The 2021 Reese’s Senior Bowl added a trio of national sponsors to its partner arsenal, already more than 40 brands deep, doubling its highest level of sponsorship and proving the value of national broadcast exposure—even (and especially) during a pandemic.
Sports and entertainment collectibles company Panini America, the exclusive trading card manufacturer of the NFL, NFLPA and college football, came on board in October, three months before menswear brand Swet Tailor and The Vitamin Shoppe’s True Athlete supplement company joined in January, just days before kickoff in Mobile, Ala.
As the only college all-star game still being played this year (the East-West Shrine Bowl canceled due to COVID-19, and the NFLPA’s Collegiate Bowl took a virtual approach), the Senior Bowl is in a strong position from a business perspective. Airing its practices and Jan. 30 game live on national television, it provides partners with visibility in front of the sport’s top prospects, league executives and decision-makers from all 32 NFL clubs as well as fans and viewers—something its counterparts could not offer.
The virtual version of the Collegiate Bowl, for example, had support from sponsors EA and Fanatics, but the pair are far outnumbered by the expansive portfolio of returning and new partners that the Senior Bowl has managed to assemble this year.
“Our practices are still going to be broadcast on ESPN and the NFL Network every day, game day will be on the NFL Network, so having field-level signage was huge—things that are visible from TV,” Senior Bowl executive director Jim Nagy said in a phone interview. “There are LED ribbons around the stadium and the jumbotron, and we’re going to continue to boost things that way, but the biggest thing we could deliver on for national brands was the field-level signage.”
The game catered to each new sponsor’s unique needs in their individual arrangements: The Senior Bowl’s exclusive, multiyear marketing deal with Panini creates the game’s first official trading cards for each invited NFL prospect and includes on-site, digital and social activations.
Swet Tailor, the game’s first official off-field apparel sponsor, locked up the new category with its own exclusive deal, which it will use to introduce its High & Mighty line of big and tall extended sizing to prospects, league and team personnel ahead of April’s NFL Draft.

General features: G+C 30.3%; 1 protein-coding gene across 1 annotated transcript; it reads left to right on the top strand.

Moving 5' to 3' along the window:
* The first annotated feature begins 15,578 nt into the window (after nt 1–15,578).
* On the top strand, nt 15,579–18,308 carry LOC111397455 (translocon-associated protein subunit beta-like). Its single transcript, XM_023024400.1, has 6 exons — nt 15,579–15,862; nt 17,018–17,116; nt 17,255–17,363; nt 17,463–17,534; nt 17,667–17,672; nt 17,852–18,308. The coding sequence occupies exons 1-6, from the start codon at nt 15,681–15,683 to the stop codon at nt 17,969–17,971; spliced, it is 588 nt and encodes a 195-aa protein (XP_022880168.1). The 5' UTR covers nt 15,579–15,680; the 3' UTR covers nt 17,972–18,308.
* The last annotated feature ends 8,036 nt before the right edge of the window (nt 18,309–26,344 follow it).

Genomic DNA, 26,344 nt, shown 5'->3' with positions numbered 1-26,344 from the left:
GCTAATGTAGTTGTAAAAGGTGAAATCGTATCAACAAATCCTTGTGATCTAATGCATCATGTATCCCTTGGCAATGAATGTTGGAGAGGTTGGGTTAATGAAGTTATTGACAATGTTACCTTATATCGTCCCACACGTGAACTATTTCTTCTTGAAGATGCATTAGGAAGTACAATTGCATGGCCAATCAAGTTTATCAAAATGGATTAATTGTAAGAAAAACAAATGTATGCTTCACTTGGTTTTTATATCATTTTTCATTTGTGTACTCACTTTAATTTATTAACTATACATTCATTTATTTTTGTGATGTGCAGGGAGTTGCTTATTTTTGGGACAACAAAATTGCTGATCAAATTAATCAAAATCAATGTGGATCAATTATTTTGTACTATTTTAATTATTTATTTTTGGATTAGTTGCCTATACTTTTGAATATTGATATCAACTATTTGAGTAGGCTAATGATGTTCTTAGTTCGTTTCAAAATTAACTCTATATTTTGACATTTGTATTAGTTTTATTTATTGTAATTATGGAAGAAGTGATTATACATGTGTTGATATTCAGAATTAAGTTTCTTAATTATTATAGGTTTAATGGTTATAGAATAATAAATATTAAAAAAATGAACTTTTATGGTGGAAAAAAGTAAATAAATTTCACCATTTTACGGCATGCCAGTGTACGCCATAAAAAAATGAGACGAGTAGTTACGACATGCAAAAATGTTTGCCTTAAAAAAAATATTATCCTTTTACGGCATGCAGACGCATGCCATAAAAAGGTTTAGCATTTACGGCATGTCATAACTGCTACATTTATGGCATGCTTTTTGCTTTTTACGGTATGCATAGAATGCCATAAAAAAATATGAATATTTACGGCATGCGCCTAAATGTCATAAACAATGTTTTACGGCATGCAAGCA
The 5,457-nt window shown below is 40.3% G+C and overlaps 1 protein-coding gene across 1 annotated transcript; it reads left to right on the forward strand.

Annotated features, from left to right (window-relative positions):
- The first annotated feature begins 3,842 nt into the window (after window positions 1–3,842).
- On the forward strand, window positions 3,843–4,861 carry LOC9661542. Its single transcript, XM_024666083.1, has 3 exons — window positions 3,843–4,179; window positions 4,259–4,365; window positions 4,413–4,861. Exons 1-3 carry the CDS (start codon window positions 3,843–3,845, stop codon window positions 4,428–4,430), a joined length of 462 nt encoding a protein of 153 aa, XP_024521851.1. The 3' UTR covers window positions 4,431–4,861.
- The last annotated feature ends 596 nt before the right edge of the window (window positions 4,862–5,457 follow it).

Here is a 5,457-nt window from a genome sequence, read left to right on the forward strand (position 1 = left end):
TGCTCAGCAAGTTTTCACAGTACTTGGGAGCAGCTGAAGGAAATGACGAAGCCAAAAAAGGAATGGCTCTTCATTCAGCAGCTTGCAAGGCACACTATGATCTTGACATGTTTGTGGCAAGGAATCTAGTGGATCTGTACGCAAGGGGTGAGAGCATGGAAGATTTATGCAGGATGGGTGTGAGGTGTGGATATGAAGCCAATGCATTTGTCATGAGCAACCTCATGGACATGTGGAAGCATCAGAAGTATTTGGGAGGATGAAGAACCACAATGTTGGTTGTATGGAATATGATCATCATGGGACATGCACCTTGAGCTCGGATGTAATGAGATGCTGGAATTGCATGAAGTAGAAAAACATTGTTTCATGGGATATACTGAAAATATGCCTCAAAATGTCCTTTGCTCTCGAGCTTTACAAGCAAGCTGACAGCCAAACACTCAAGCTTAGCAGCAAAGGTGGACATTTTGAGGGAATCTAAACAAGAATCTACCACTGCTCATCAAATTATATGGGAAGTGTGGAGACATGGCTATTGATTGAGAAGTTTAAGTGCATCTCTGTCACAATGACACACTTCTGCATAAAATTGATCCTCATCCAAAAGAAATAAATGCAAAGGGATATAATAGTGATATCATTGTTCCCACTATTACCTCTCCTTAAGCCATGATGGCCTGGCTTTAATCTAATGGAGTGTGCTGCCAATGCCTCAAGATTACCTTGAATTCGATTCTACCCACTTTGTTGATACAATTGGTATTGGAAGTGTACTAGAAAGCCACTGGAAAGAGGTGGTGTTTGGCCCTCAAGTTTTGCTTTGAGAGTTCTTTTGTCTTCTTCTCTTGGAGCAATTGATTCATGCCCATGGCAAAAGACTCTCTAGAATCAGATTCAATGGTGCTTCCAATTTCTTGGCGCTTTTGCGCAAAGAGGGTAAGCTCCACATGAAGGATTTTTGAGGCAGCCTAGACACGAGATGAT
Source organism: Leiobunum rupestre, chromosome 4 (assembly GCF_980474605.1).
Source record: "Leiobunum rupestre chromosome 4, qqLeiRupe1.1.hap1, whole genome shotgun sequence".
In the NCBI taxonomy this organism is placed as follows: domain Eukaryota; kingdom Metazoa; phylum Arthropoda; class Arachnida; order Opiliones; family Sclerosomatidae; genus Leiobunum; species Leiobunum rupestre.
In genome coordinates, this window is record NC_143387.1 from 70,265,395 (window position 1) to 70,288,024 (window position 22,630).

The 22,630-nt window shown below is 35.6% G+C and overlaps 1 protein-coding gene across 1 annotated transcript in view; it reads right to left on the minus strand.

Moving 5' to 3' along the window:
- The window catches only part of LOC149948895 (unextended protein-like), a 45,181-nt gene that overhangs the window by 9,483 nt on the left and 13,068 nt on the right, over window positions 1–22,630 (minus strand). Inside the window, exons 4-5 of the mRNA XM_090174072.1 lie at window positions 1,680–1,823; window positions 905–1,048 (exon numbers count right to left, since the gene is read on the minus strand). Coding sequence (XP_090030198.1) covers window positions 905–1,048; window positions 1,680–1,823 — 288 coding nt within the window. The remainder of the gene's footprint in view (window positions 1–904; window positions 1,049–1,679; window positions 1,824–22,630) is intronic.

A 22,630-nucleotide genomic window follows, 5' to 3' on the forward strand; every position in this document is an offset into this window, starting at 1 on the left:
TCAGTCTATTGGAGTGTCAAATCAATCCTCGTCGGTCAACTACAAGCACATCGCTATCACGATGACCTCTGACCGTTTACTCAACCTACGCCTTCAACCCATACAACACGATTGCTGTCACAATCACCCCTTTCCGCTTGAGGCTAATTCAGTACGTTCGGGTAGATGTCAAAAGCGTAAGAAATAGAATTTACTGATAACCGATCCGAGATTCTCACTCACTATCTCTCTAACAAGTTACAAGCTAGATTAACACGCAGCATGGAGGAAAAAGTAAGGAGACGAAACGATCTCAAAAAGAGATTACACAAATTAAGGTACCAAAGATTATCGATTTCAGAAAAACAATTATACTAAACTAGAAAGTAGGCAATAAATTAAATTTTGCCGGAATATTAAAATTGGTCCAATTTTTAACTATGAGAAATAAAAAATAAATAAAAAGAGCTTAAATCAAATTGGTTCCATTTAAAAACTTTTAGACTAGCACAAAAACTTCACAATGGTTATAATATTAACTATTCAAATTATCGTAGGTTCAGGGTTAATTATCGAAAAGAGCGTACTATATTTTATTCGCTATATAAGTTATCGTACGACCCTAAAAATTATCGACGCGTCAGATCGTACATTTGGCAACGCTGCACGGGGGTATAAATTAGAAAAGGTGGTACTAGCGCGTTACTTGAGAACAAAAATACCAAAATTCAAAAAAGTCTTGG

The menswear company has made other inroads into the football world through several of its athlete investors—among them are current and former NFL players Mark Sanchez, Josh Norman, Josh Rosen and Ryan Kerrigan—but this is its first official college football sponsorship. With its target audience in the game’s participants and its fans, Swet Tailor is getting valuable on-field and on-air exposure from the Senior Bowl (at a lower price point than, say, the national championship game).
True Athlete will provide products to Senior Bowl players at mealtimes, working with the game as it adjusts to COVID-19-mandated changes, including individual grab-and-go meals instead of normal communal dining.
Returning national and local partners similarly adapted. The Senior Bowl, for example, adjusted its arrangement with longtime financial partner MorganStanley to transition the company’s typical game-week programming to a virtual offering, while maintaining its in-venue visibility. Reese’s retained its title rights, and Nike continues to serve as the Senior Bowl’s on-field apparel partner, rounding out the game’s national sponsors. The goal moving forward, Nagy says, is to continue the growth seen this year.
“There is a uniqueness to this event, and sponsorship is an area where we still have a lot of growth upside,” Nagy said. “The goal moving forward is to continue connecting with those big national brands, which sometimes isn’t easy to do operating out of a city the size of Mobile. We’re not in New York or not in L.A., but the pandemic has shown us even more that you don’t have to be. It’s a great event. Sponsors that we have had on board always come back—the access to the players, to the NFL guys is unmatched.”
The Senior Bowl’s full portfolio also includes 35 local sponsors who have continued to show tremendous support, despite the disappearance of their normal activation opportunities. Over the last several years, the Senior Bowl has built out a week of events leading up to the game that integrate the local community—from businesses to residents and fans. This year, due to COVID, all of those events were canceled. Only practices and the game itself remain.
Local partners include small businesses as well as regional representatives of bigger brands—the local Coca-Cola and Miller Lite distributors, and BlueCross BlueShield of Alabama, for example. All of those sponsors will get exposure in front of the 6,300 fans that purchased tickets, 25% capacity at South Alabama’s Hancock Whitney Stadium.
“Our local sponsors have really stepped up and supported us in a year where we’ve had to strip away all the events that we’d usually do with them,” Nagy explained. “It wasn’t an easy decision, but the main goal was to get these players here, get the NFL here, and have our practices and a game. And still, our local sponsor support has been big time.”